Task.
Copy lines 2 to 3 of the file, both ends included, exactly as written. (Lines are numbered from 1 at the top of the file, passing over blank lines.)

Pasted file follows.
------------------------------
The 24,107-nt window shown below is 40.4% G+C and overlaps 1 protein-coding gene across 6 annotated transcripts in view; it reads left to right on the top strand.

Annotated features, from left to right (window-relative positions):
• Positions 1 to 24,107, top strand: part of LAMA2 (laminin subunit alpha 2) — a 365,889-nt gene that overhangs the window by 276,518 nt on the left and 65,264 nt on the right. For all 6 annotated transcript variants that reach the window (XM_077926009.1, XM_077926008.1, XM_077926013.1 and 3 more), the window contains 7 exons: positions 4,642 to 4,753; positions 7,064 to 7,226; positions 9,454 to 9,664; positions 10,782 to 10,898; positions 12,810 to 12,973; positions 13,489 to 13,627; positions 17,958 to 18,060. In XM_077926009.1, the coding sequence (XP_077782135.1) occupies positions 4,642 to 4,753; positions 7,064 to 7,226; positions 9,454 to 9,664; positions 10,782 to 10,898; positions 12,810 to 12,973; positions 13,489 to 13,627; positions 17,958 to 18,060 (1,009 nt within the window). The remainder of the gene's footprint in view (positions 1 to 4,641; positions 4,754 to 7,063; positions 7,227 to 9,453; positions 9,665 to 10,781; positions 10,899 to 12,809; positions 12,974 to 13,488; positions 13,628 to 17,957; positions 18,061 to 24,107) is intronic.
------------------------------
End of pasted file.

Annotated features, from left to right (window-relative positions):
• Positions 1 to 24,107, top strand: part of LAMA2 (laminin subunit alpha 2) — a 365,889-nt gene that overhangs the window by 276,518 nt on the left and 65,264 nt on the right. For all 6 annotated transcript variants that reach the window (XM_077926009.1, XM_077926008.1, XM_077926013.1 and 3 more), the window contains 7 exons: positions 4,642 to 4,753; positions 7,064 to 7,226; positions 9,454 to 9,664; positions 10,782 to 10,898; positions 12,810 to 12,973; positions 13,489 to 13,627; positions 17,958 to 18,060. In XM_077926009.1, the coding sequence (XP_077782135.1) occupies positions 4,642 to 4,753; positions 7,064 to 7,226; positions 9,454 to 9,664; positions 10,782 to 10,898; positions 12,810 to 12,973; positions 13,489 to 13,627; positions 17,958 to 18,060 (1,009 nt within the window). The remainder of the gene's footprint in view (positions 1 to 4,641; positions 4,754 to 7,063; positions 7,227 to 9,453; positions 9,665 to 10,781; positions 10,899 to 12,809; positions 12,974 to 13,488; positions 13,628 to 17,957; positions 18,061 to 24,107) is intronic.